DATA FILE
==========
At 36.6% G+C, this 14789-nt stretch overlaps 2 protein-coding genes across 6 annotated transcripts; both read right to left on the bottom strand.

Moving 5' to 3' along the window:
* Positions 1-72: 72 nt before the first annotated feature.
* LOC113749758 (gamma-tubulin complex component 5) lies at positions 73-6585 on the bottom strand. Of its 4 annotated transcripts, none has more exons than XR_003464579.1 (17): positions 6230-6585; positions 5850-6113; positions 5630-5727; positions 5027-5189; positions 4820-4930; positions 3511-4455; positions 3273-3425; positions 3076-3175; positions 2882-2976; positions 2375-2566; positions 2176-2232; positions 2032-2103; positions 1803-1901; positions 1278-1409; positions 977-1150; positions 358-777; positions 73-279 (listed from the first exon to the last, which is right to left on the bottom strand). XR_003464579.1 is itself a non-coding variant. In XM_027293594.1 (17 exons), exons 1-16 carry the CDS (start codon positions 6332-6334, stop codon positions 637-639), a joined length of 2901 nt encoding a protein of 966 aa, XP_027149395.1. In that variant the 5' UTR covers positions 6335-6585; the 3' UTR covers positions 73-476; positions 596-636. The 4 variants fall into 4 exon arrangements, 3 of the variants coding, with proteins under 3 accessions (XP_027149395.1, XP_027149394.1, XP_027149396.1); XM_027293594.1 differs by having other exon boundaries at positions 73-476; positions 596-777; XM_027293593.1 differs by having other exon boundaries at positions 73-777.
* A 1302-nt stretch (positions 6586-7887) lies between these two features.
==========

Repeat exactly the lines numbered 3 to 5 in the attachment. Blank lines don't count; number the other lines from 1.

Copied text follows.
* Positions 1-72: 72 nt before the first annotated feature.
* LOC113749758 (gamma-tubulin complex component 5) lies at positions 73-6585 on the bottom strand. Of its 4 annotated transcripts, none has more exons than XR_003464579.1 (17): positions 6230-6585; positions 5850-6113; positions 5630-5727; positions 5027-5189; positions 4820-4930; positions 3511-4455; positions 3273-3425; positions 3076-3175; positions 2882-2976; positions 2375-2566; positions 2176-2232; positions 2032-2103; positions 1803-1901; positions 1278-1409; positions 977-1150; positions 358-777; positions 73-279 (listed from the first exon to the last, which is right to left on the bottom strand). XR_003464579.1 is itself a non-coding variant. In XM_027293594.1 (17 exons), exons 1-16 carry the CDS (start codon positions 6332-6334, stop codon positions 637-639), a joined length of 2901 nt encoding a protein of 966 aa, XP_027149395.1. In that variant the 5' UTR covers positions 6335-6585; the 3' UTR covers positions 73-476; positions 596-636. The 4 variants fall into 4 exon arrangements, 3 of the variants coding, with proteins under 3 accessions (XP_027149395.1, XP_027149394.1, XP_027149396.1); XM_027293594.1 differs by having other exon boundaries at positions 73-476; positions 596-777; XM_027293593.1 differs by having other exon boundaries at positions 73-777.
* A 1302-nt stretch (positions 6586-7887) lies between these two features.